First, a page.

Art/ Collection/ Art Object

Prestige Stool: Female Caryatid

19th century (?)
Democratic Republic of the Congo, Lovoi River region
Luba peoples, Shankadi group
Wood, glass beads
H. 23 1/4 x W. 11 x D. 10 7/8 in. (59.1 x 27.9 x 27.6 cm)
Credit Line:
The Michael C. Rockefeller Memorial Collection, Gift of Nelson A. Rockefeller, 1969
Accession Number:
On view at The Met Fifth Avenue in Gallery 352
The Luba peoples occupy a land of rivers and savanna in the southeast of what is today The Democratic Republic of the Congo. As early as the seventeenth century, Luba society consisted of an extensive, centrally organized state structured on the principles of divine kingship and rule by council.

This ornate and impressive seat of leadership belonged to a Luba chief. Luba leaders trace their ancestry to a dynasty of sacred kings, and Luba royal seats are intended to replicate an original seat of office owned by the progenitor of this divine lineage. Such works associate their owner with the source of his legitimacy.

Despite their functional form, royal stools are never used for sitting but, rather, are sacred insignia preserved within a king's palace. They serve as metaphorical, not literal, seats of kingship. The design of Luba seats of leadership may either be abstract or figurative. Those incorporating female caryatids give expression to the Luba conception of the female body as a spiritual receptacle that supports divine kingship. The aesthetic refinement of the female body through elaborate skin ornamentation and coiffure serves as a metaphor for the civilization and refinement that Luba rulers disseminate within society. This particular caryatid displays filed teeth, a practice of beautification thought to render spoken language more "sweet" by weaving words and sentences into utterances of admirable clarity and beauty.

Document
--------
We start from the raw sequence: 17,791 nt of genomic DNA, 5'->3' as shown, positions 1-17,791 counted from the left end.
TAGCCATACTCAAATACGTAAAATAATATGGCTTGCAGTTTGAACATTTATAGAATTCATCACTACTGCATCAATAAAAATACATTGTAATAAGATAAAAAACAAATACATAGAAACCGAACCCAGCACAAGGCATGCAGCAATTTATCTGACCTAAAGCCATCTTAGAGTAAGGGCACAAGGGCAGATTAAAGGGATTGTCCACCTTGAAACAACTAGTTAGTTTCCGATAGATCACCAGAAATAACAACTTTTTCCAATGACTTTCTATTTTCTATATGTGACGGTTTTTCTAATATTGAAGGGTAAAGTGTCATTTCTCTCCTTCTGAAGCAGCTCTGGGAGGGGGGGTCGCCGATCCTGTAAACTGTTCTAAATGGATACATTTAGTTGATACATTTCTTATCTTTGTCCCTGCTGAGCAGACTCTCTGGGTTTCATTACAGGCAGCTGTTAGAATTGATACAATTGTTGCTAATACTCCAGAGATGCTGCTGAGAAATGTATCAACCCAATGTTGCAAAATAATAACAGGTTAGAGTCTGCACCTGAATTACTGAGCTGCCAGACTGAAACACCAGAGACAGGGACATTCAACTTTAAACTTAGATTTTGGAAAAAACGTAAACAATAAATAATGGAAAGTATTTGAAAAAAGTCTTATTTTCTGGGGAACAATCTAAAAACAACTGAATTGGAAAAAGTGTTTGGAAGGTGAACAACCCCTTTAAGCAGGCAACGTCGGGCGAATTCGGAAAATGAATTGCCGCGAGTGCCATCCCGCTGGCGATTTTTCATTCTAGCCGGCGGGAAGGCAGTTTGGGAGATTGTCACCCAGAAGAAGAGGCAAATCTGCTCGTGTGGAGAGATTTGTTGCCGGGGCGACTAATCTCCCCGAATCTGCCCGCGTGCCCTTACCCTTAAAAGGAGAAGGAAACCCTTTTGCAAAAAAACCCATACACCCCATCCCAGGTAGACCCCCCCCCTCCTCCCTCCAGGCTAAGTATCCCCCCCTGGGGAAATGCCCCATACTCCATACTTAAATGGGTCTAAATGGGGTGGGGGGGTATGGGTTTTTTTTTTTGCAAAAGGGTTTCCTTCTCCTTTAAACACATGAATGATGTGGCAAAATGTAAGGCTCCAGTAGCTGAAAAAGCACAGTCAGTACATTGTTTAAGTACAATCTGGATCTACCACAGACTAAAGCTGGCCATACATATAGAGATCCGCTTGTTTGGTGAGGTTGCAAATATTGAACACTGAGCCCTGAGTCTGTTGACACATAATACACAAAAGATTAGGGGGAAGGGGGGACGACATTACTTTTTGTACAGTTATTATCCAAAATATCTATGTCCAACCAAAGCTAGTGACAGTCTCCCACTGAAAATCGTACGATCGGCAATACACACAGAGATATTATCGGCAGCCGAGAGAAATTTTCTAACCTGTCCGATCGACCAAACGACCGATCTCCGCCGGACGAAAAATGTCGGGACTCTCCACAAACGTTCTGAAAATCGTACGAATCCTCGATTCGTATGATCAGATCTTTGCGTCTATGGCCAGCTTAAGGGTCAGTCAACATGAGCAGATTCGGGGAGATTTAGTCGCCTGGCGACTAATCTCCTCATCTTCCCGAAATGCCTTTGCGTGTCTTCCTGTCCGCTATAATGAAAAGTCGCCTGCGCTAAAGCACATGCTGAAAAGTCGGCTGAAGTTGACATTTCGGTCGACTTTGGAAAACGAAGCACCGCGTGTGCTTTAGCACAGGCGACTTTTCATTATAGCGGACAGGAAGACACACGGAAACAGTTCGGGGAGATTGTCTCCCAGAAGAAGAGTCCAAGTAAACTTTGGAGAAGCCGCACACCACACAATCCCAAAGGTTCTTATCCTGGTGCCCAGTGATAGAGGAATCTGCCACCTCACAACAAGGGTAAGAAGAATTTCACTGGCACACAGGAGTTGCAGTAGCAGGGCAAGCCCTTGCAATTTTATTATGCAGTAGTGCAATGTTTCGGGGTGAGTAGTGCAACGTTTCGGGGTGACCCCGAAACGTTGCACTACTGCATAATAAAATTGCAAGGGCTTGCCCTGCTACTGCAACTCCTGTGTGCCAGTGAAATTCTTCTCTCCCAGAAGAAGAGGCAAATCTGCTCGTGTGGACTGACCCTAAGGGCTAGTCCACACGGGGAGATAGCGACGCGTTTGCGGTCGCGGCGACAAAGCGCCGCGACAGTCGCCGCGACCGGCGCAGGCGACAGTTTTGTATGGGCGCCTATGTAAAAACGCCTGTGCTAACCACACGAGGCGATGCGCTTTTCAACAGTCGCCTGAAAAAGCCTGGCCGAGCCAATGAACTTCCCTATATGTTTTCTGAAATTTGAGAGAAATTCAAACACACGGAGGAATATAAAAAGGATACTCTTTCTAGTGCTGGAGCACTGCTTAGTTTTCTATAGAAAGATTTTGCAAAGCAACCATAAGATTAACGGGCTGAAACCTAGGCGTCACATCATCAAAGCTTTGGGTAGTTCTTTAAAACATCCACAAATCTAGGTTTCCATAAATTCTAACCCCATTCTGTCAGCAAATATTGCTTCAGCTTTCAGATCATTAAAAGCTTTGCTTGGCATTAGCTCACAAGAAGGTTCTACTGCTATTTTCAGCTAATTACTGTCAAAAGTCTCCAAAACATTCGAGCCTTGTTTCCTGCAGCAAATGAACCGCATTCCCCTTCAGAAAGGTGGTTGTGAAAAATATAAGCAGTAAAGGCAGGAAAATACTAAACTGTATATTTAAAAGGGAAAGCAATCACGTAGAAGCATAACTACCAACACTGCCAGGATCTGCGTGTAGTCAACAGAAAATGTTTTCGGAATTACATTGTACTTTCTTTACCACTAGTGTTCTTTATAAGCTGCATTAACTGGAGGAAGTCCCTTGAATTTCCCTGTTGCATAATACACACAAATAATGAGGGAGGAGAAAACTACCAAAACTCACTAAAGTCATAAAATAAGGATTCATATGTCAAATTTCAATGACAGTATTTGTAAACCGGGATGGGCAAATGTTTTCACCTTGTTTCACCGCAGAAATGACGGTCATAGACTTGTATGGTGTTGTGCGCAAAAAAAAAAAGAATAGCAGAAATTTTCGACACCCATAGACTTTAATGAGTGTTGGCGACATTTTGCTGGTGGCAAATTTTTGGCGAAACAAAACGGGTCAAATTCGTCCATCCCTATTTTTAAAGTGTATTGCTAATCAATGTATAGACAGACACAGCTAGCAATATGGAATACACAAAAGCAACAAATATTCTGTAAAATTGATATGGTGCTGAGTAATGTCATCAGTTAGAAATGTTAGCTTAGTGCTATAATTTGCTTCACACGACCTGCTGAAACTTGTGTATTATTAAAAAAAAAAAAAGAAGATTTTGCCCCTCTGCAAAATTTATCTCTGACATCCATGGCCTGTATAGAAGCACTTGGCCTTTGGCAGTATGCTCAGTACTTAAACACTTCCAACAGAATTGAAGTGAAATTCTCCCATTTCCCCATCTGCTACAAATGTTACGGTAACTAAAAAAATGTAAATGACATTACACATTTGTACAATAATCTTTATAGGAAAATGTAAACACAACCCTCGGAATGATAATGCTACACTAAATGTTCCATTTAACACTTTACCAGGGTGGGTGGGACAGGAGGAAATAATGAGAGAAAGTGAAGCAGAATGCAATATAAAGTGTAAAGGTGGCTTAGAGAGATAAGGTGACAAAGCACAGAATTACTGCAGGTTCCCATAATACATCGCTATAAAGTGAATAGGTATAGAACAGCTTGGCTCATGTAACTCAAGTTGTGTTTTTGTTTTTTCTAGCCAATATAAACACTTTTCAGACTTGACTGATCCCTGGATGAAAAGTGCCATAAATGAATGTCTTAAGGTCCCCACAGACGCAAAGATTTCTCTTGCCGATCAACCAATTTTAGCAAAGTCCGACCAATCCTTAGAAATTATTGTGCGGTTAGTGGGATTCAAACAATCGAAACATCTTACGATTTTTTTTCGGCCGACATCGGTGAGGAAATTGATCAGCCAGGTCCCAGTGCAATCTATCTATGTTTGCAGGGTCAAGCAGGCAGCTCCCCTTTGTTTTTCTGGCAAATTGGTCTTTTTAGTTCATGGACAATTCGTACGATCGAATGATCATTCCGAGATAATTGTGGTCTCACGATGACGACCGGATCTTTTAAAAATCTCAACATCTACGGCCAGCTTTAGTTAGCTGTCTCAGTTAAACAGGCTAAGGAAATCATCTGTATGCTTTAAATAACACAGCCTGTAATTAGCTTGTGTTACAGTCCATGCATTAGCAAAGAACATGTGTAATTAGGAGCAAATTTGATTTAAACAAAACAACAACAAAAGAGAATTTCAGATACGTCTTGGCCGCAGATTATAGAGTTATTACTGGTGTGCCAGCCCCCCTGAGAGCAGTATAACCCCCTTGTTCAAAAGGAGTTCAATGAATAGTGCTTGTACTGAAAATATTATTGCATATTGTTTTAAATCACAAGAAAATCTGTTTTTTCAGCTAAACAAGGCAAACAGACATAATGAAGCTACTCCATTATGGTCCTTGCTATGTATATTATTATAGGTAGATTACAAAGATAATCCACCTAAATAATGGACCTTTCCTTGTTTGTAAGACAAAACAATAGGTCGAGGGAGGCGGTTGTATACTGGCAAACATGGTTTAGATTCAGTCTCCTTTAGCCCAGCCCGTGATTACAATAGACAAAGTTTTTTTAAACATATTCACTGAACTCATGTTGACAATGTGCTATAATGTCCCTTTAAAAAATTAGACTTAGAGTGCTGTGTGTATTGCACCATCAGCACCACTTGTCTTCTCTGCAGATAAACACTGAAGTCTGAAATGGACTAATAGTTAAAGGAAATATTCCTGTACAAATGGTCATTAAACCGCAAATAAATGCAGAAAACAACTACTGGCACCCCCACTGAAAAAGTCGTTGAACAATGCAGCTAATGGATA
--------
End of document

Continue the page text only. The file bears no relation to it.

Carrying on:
Blue and white beads such as those that embellish this caryatid are worn by important members of the court and provide spiritual protection for their owners. Here, the beads emphasize the caryatid's high social status and shield both the king and the stool itself from supernatural harm.
Joseph Corneille (José) Van den Boogaerde, Brussels, until 1950; [Charles Ratton, Paris, 1950–1958]; Nelson A. Rockefeller, New York, on loan to the Museum of Primitive Art, New York, 1958–1969; The Museum of Primitive Art, New York, 1969–1978

Museum of Primitive Art. Traditional Art of the African Nations in the Museum of Primitive Art. New York: University Publishers, Inc., 1961, no. 73.

The Metropolitan Museum of Art. Art of Oceania, Africa, and the Americas from the Museum of Primitive Art. New York: The Metropolitan Museum of Art, 1969, no. 429.

DeMaret, P., N. Dery, and C. Murdoch. "The Luba Shankadi Style." African Arts vol. 7, no. 1 (Autumn 1973).

Newton, Douglas. Masterpieces of Primitive Art: The Nelson A. Rockefeller Collection. New York: Alfred A. Knopf, 1978, p. 157.

Vogel, Susan M. "The Buli Master, and Other Hands." Art in America vol. 68, no. 5 (1980).

Neyt, François. Luba: To the Sources of the Zaire. Paris: Musée Dapper, 1994.

Roberts, Allen F., and Mary Nooter Roberts, eds. Memory: Luba Art and the Making of History. New York: Museum for African Art, New York, 1996.

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